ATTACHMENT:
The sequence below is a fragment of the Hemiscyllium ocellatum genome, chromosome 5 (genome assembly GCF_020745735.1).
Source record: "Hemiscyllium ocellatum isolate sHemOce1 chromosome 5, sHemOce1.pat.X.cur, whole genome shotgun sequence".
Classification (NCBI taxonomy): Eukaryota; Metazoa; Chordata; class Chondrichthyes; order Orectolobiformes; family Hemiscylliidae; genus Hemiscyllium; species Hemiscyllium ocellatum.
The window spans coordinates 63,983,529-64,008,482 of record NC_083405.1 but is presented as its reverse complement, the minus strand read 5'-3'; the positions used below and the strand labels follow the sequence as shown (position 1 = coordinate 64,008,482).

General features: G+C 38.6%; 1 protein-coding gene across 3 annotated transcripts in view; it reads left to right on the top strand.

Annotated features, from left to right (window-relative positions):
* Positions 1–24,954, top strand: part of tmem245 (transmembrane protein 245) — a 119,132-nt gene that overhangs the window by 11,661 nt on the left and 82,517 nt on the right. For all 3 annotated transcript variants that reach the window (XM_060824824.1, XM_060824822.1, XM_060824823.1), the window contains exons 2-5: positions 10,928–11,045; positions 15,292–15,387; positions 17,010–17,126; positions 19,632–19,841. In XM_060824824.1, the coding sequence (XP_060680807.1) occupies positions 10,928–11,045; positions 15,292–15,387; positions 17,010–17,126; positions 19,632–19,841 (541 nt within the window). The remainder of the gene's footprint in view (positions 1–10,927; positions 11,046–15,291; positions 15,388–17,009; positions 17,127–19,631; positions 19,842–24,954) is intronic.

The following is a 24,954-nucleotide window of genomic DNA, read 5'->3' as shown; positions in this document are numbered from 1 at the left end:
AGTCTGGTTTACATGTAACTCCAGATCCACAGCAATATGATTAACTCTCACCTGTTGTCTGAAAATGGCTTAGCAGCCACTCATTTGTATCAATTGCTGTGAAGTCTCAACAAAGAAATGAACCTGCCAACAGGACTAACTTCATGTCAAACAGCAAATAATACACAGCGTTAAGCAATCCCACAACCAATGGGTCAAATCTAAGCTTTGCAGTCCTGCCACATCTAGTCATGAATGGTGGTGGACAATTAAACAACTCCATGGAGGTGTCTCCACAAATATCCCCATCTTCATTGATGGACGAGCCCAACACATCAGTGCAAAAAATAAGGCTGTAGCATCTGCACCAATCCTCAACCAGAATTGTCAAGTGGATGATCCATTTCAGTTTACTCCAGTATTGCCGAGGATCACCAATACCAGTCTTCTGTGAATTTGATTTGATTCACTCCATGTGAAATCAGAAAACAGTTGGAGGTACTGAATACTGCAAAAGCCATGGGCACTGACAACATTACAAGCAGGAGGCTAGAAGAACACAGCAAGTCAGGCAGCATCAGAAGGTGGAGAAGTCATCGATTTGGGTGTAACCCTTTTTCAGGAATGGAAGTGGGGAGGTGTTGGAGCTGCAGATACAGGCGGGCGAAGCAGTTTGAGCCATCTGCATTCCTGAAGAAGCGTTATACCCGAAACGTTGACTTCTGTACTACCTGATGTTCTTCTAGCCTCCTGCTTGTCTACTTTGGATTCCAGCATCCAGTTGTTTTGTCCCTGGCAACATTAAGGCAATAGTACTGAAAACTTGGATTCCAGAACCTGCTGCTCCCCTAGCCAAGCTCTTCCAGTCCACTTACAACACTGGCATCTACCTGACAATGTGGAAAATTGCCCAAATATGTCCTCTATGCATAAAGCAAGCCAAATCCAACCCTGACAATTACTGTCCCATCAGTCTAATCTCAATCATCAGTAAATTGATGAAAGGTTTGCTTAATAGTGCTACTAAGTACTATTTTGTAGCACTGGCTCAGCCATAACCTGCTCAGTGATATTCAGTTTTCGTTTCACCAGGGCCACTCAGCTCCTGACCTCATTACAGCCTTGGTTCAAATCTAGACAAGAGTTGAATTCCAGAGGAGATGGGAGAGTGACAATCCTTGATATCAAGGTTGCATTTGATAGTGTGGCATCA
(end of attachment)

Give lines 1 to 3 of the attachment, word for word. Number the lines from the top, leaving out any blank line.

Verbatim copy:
The sequence below is a fragment of the Hemiscyllium ocellatum genome, chromosome 5 (genome assembly GCF_020745735.1).
Source record: "Hemiscyllium ocellatum isolate sHemOce1 chromosome 5, sHemOce1.pat.X.cur, whole genome shotgun sequence".
Classification (NCBI taxonomy): Eukaryota; Metazoa; Chordata; class Chondrichthyes; order Orectolobiformes; family Hemiscylliidae; genus Hemiscyllium; species Hemiscyllium ocellatum.